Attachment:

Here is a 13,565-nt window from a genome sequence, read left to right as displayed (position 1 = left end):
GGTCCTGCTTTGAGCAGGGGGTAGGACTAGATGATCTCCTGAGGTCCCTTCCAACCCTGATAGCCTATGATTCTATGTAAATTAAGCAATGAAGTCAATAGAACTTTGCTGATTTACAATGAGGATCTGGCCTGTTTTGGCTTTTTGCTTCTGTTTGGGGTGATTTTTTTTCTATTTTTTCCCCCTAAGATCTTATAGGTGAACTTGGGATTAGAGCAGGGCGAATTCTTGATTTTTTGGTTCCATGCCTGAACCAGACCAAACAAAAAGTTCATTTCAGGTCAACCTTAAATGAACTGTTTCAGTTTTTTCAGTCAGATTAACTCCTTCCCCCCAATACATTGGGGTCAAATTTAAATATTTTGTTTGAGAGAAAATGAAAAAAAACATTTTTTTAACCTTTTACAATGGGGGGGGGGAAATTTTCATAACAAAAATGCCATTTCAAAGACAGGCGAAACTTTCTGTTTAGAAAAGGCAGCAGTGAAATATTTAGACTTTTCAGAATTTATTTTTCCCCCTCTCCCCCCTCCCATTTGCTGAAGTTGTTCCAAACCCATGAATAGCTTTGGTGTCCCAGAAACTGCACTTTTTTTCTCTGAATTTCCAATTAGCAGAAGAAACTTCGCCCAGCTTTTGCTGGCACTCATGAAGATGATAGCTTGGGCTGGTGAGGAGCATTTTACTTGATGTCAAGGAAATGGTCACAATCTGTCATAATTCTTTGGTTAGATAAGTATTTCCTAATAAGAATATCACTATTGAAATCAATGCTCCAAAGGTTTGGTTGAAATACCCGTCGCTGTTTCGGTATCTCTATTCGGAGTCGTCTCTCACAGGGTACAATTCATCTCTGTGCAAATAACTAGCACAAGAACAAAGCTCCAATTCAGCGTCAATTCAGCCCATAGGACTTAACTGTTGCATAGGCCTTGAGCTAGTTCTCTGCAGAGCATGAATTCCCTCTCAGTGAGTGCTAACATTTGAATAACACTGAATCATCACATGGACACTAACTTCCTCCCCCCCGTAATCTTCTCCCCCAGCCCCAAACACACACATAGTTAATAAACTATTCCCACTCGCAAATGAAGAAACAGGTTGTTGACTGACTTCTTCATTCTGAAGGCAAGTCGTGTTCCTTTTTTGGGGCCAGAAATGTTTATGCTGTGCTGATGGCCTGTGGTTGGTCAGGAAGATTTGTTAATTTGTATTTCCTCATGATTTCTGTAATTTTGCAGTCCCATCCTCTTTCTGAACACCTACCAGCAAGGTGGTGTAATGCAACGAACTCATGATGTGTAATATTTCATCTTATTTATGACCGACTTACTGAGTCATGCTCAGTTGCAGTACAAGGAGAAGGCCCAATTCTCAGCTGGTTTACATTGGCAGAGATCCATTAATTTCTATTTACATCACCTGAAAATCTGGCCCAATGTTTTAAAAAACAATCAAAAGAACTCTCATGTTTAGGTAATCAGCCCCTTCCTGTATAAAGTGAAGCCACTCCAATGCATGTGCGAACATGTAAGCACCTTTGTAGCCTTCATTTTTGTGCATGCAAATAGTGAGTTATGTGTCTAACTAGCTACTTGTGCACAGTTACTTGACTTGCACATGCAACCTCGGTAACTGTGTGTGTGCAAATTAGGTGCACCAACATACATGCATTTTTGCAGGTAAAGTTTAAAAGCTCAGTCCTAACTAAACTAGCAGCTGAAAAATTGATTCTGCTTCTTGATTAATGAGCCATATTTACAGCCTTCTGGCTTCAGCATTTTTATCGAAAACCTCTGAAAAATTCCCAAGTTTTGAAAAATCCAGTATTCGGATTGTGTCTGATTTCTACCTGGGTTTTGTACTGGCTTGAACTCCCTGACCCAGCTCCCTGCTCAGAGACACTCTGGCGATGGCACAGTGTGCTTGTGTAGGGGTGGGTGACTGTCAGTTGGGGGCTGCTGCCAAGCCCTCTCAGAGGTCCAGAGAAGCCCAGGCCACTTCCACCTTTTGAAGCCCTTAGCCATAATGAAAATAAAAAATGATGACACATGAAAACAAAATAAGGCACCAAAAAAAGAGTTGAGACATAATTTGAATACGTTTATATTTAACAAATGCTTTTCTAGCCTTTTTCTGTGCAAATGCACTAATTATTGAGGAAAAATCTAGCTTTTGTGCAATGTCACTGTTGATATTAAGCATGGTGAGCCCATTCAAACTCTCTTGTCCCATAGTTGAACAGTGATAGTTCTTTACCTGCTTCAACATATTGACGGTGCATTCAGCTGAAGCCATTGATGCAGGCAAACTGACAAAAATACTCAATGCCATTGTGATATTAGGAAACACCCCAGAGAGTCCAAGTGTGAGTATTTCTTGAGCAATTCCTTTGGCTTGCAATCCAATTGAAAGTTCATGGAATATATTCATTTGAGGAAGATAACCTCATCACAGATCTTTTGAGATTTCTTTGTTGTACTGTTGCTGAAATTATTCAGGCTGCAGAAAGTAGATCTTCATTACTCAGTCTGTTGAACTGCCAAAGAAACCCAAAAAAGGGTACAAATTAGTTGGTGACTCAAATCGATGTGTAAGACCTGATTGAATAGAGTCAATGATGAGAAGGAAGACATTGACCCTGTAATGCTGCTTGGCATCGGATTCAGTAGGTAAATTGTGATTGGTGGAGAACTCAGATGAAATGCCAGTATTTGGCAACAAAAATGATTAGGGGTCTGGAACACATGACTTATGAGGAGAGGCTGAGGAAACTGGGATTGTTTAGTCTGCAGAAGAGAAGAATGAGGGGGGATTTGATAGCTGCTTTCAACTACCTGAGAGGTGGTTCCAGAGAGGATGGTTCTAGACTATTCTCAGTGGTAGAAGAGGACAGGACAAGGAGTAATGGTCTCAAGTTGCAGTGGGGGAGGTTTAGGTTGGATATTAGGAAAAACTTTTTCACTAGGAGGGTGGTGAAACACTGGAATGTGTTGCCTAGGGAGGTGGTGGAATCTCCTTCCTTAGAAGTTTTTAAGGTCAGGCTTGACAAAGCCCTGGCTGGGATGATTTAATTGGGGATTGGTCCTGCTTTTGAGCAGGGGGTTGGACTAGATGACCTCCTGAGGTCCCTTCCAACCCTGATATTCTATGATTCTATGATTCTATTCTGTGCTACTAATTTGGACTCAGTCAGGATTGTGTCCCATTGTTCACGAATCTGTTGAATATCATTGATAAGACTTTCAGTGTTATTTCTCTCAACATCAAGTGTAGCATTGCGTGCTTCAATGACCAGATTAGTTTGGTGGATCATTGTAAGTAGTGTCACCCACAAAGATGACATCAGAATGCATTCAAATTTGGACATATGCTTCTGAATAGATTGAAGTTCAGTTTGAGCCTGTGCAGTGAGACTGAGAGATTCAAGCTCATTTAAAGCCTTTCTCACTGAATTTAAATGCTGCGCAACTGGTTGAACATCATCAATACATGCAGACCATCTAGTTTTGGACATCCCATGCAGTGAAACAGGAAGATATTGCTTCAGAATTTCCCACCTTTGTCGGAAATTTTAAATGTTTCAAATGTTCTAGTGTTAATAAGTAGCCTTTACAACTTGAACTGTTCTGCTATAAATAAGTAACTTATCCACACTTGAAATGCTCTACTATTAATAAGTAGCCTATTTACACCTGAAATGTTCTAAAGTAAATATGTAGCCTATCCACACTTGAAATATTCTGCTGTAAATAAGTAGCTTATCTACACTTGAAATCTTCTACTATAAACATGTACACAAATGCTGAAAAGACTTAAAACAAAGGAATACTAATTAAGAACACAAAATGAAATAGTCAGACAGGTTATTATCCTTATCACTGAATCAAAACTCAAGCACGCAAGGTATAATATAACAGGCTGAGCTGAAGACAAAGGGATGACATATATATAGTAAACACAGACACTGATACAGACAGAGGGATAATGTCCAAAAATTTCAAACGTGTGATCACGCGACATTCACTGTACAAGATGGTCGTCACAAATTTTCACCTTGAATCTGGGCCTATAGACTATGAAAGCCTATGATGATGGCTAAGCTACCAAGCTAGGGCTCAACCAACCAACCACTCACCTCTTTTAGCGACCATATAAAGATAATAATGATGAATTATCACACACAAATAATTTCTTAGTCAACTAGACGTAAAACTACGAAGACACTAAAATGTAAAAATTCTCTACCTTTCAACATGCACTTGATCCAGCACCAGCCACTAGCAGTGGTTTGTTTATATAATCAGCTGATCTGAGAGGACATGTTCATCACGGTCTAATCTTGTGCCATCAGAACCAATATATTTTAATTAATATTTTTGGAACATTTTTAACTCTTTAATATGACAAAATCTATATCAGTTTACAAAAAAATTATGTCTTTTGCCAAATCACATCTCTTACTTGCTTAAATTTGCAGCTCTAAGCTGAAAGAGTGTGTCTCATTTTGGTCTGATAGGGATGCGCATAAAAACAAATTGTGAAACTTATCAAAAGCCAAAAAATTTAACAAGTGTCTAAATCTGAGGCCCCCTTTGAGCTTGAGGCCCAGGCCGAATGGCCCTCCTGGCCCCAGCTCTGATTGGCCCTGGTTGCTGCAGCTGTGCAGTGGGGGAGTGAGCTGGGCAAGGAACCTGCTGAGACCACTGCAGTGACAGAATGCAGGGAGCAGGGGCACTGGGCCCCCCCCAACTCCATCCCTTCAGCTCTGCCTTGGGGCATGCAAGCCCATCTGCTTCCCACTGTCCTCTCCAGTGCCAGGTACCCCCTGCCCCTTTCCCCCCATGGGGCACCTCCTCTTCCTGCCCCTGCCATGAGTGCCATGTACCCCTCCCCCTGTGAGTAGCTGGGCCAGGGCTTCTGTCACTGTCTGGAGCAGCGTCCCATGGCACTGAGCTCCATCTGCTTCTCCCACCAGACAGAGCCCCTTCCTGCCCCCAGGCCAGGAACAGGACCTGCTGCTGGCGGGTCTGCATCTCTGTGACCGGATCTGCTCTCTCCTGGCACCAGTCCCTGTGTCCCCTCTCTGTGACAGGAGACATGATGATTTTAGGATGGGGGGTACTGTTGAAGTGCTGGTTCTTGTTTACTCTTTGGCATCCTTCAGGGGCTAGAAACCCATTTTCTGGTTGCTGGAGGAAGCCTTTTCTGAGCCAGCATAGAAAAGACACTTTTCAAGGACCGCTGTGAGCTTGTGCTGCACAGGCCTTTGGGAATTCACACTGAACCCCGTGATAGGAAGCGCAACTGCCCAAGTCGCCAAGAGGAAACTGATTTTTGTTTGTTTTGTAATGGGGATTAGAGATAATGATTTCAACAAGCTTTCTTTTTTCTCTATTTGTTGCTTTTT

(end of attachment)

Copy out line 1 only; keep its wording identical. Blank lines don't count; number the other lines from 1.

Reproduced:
Here is a 13,565-nt window from a genome sequence, read left to right as displayed (position 1 = left end):